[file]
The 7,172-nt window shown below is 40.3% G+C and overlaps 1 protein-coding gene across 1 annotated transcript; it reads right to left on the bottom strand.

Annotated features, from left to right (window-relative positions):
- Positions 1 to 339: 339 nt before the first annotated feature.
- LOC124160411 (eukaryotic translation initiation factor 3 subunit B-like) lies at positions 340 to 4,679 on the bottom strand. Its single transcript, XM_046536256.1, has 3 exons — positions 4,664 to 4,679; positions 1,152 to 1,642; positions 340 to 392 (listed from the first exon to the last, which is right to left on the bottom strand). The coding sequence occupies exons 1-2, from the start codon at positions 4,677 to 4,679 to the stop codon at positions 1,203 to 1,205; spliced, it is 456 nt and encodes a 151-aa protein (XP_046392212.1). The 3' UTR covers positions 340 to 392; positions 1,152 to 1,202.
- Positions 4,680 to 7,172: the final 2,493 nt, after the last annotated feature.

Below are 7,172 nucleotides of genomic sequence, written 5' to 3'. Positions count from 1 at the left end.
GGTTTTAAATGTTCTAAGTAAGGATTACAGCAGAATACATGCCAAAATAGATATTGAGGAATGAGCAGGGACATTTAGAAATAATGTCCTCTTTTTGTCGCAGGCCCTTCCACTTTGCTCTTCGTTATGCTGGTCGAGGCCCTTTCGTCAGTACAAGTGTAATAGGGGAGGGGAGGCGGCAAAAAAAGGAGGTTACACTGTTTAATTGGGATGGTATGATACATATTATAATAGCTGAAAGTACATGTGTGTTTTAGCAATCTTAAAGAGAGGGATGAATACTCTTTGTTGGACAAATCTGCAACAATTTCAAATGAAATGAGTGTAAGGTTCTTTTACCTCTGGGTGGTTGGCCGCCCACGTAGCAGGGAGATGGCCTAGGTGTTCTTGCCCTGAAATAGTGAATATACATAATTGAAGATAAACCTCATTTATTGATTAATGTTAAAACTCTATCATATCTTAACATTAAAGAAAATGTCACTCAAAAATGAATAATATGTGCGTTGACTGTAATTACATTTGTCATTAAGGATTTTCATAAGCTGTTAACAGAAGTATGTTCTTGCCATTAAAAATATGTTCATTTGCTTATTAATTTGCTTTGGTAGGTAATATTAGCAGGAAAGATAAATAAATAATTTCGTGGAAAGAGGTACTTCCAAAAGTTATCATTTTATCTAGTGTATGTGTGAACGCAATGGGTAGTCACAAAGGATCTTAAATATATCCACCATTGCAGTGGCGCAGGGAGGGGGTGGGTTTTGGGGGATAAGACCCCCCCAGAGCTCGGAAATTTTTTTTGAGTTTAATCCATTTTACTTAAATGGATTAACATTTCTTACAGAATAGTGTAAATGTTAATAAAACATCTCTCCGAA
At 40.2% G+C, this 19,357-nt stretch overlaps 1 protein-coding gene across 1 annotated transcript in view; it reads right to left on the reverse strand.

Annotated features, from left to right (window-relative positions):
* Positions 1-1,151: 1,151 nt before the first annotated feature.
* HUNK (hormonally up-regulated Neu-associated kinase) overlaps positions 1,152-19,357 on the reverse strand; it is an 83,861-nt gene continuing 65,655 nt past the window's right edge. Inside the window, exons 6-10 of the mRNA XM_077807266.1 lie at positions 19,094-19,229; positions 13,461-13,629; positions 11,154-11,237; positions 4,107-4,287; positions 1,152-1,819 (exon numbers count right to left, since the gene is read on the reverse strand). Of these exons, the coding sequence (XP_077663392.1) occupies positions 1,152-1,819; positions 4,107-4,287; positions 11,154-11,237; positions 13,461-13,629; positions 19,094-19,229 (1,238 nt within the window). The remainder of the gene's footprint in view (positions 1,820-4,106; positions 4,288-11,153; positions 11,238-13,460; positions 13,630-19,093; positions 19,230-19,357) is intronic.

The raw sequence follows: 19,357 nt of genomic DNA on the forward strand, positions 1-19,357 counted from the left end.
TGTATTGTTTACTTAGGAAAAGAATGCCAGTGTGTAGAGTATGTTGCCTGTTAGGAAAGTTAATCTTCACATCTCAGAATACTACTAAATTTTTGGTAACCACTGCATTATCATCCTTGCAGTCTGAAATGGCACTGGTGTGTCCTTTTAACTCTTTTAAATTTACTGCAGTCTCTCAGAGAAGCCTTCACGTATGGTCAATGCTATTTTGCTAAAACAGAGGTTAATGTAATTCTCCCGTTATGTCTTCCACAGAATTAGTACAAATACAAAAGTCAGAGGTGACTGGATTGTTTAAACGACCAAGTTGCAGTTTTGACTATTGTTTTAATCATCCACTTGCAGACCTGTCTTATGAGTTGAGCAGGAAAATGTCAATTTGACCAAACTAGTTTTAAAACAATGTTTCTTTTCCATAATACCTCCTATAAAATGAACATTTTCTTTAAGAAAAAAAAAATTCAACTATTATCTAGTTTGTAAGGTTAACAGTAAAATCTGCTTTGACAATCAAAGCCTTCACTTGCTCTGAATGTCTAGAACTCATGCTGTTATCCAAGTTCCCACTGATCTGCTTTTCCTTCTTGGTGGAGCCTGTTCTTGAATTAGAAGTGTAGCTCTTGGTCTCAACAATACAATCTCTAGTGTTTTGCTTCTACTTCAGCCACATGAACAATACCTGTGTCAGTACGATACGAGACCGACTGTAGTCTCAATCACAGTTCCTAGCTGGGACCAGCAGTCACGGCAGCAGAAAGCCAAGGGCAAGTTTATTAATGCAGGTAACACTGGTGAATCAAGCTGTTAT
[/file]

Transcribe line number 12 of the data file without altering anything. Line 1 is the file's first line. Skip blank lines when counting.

The raw sequence follows: 19,357 nt of genomic DNA on the forward strand, positions 1-19,357 counted from the left end.